Yes, they did it again!
Well I don’t really know exactly how come this happened: someone sais it’s because of a security uptate for Outlook, but I can assure you, I’m not using Outlook… I’m using Thunderbird.
And it’s not about the default Windows Fax Viewer, because I saved a couple of jpeg images and even some nice image editing software couldn’t figure out what that file was (I’m talking about Windows Paint, Corel Paint Shop Pro, and other stuff).


  • I received an email at our office with some nice new artwork, made on a Mac with Adobe something CS3
  • I saved the files
  • I tried to open them in any kind of imaging software (and yes, I tried GIMP!)
  • Finding that the file couldn’t be recognized I thiught it could be compressed or corrupted, so I opened it up on an hex editor and found strange header and footer data (namely i could recognize only the JPEG8BIM and Adobe Photoshop Machintosh strings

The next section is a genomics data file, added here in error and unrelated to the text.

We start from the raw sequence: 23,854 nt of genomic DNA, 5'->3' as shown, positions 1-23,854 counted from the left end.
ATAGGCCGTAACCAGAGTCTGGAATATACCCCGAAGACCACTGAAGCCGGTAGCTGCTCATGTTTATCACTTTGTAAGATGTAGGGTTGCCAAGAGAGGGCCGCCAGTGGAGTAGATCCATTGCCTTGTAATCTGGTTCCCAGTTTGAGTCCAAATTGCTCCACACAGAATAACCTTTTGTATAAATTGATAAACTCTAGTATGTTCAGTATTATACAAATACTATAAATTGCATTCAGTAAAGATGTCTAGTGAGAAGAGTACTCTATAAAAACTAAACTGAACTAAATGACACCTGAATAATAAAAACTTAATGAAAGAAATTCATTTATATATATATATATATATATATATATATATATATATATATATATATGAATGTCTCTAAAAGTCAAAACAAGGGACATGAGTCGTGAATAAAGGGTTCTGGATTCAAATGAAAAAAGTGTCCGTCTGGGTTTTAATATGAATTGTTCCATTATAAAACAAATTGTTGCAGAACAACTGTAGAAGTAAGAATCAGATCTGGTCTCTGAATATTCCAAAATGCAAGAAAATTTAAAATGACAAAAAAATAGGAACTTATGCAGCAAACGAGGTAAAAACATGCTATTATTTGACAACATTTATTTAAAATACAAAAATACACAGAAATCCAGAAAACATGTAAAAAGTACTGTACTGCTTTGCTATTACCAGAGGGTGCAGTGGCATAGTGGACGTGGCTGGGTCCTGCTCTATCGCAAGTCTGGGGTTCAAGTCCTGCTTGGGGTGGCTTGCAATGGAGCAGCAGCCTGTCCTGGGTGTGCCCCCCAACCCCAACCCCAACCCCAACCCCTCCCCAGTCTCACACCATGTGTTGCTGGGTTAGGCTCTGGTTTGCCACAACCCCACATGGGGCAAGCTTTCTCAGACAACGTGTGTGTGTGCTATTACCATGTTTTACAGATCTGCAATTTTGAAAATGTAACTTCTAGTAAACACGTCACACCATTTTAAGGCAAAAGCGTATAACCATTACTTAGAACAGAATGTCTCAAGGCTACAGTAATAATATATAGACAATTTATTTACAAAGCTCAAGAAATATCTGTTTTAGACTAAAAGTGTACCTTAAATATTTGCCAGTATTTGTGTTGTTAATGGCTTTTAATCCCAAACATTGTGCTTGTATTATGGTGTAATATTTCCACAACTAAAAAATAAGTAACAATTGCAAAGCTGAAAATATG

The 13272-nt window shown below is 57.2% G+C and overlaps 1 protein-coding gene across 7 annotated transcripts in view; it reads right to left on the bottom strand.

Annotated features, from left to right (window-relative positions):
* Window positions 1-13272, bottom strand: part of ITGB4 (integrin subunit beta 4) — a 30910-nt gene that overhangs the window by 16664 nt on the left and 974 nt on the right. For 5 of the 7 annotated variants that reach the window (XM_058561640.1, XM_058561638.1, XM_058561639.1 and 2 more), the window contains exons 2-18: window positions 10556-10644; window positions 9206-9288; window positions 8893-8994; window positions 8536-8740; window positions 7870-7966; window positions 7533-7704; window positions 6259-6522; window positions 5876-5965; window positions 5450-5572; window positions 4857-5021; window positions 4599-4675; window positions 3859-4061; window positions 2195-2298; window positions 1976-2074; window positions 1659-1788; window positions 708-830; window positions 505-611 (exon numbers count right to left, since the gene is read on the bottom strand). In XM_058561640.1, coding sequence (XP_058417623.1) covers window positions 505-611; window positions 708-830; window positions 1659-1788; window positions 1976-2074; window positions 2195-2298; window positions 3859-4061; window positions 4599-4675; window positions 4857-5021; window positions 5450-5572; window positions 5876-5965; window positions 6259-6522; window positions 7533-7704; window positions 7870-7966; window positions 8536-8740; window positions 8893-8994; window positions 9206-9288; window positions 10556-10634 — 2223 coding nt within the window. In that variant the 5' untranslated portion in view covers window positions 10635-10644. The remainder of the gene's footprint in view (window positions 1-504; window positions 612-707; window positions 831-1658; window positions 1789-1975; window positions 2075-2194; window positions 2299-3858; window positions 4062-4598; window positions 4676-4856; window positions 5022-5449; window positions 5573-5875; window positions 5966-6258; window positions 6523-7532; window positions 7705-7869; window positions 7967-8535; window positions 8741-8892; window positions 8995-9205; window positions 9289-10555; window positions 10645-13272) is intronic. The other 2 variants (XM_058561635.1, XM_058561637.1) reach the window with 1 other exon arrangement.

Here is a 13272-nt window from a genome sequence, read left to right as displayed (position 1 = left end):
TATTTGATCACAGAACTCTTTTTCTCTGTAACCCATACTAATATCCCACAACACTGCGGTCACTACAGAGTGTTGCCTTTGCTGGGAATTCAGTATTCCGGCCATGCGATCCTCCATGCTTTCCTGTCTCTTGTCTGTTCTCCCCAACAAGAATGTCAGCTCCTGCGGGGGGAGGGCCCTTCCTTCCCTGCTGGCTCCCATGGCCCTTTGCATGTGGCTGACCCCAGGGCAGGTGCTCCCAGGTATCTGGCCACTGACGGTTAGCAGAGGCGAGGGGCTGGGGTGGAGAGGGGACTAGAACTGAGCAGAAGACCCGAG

• I googled around and mate 2+2: Apple is not compatible with Windows…

The strange thing is that even a soooo standard JPG file is modified under MacOSX (found that it could be because of the Mac Finder…)

Since after around 0x80 bytes here it comes the standard JPEG header, well… why not try and trash the byted before?!?!
… And voila! 😀

Well, it’s not very funny, cutting 128 bytes from every picture it comes from a Mac! So I made this nice command line utility for Windows users: StripMacHeader.
Please be aware that it doesn’t make a formally correct JPG file, as it doesn’t try to strip the garbage tail of the file: you will have to open the file after stripping and resave it, to have a real JPG file.


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  • Jack Zelig says:

    This worked great for me and gave me the chance to impress a client – “What, you can’t open some jpegs? Just send them to me and I’ll sort it out”.
    Thanks a lot!

  • Daniel Faber says:

    Thanks, this helped me too. Using linux, I striped the first 128 Bytes with

    dd if=input.jpg of=output.jpg bs=128 skip=1

    and recreated a slightly smaller JPG file with

    jpegtran -optimize input.jpg > output.jpg

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